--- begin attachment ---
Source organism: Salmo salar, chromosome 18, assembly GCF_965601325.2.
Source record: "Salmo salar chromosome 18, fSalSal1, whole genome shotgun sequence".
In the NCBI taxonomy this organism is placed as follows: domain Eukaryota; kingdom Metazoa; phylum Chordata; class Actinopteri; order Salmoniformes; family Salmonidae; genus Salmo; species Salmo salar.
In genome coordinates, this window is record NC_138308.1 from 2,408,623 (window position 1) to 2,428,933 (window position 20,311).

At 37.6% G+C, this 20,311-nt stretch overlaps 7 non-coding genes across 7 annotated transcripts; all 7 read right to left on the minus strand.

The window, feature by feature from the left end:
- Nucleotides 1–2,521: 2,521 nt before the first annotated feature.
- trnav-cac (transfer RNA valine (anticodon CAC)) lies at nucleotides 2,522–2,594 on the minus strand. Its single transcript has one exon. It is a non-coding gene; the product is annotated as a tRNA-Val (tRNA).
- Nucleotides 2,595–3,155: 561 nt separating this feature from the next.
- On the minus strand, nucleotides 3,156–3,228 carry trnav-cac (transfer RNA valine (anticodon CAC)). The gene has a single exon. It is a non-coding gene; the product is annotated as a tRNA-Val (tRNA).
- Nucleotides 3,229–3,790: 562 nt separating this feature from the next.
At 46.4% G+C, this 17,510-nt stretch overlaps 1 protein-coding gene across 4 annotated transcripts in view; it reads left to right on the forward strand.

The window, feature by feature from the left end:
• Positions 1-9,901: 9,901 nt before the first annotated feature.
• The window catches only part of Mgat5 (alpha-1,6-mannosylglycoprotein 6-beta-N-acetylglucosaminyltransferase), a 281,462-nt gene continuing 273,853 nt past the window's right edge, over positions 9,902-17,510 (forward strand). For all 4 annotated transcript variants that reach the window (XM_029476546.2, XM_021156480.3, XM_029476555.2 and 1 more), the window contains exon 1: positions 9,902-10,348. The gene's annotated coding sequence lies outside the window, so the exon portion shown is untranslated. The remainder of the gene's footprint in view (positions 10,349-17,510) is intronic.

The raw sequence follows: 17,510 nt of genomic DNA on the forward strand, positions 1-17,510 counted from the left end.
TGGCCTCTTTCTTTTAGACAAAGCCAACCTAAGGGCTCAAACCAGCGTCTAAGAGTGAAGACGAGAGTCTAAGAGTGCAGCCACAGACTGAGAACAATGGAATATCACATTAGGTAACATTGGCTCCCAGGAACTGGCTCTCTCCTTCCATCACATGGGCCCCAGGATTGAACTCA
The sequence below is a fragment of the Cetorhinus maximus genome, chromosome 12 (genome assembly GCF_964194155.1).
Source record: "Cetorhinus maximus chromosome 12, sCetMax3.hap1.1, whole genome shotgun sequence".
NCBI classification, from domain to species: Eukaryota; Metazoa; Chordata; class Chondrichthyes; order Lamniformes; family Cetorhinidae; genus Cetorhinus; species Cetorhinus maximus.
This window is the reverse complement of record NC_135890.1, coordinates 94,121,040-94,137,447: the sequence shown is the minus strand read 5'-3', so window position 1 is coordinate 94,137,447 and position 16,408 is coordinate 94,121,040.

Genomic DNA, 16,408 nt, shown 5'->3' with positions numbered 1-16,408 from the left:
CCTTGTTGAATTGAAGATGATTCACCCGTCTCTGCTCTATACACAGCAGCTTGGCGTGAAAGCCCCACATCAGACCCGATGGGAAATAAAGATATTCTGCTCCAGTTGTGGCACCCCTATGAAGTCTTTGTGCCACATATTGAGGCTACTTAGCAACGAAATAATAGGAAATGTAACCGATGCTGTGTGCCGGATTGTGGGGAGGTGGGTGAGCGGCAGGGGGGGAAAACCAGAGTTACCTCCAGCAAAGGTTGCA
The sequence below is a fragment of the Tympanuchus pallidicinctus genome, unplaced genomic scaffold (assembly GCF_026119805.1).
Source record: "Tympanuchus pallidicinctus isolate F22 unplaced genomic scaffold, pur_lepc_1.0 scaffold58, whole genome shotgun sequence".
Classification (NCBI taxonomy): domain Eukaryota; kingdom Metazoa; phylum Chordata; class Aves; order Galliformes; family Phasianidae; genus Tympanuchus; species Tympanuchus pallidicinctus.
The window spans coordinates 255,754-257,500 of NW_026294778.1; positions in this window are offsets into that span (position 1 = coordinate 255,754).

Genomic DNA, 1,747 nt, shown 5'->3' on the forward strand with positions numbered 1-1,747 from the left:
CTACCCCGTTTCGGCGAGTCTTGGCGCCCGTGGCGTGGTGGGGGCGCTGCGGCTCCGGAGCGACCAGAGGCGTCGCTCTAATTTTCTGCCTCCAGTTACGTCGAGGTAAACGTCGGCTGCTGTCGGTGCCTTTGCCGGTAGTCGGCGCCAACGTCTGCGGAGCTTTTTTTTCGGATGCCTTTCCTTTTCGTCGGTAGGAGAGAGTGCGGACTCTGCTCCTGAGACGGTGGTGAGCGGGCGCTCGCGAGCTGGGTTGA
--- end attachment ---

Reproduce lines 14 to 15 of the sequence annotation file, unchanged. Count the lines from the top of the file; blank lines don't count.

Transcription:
• Positions 1-9,901: 9,901 nt before the first annotated feature.
• The window catches only part of Mgat5 (alpha-1,6-mannosylglycoprotein 6-beta-N-acetylglucosaminyltransferase), a 281,462-nt gene continuing 273,853 nt past the window's right edge, over positions 9,902-17,510 (forward strand). For all 4 annotated transcript variants that reach the window (XM_029476546.2, XM_021156480.3, XM_029476555.2 and 1 more), the window contains exon 1: positions 9,902-10,348. The gene's annotated coding sequence lies outside the window, so the exon portion shown is untranslated. The remainder of the gene's footprint in view (positions 10,349-17,510) is intronic.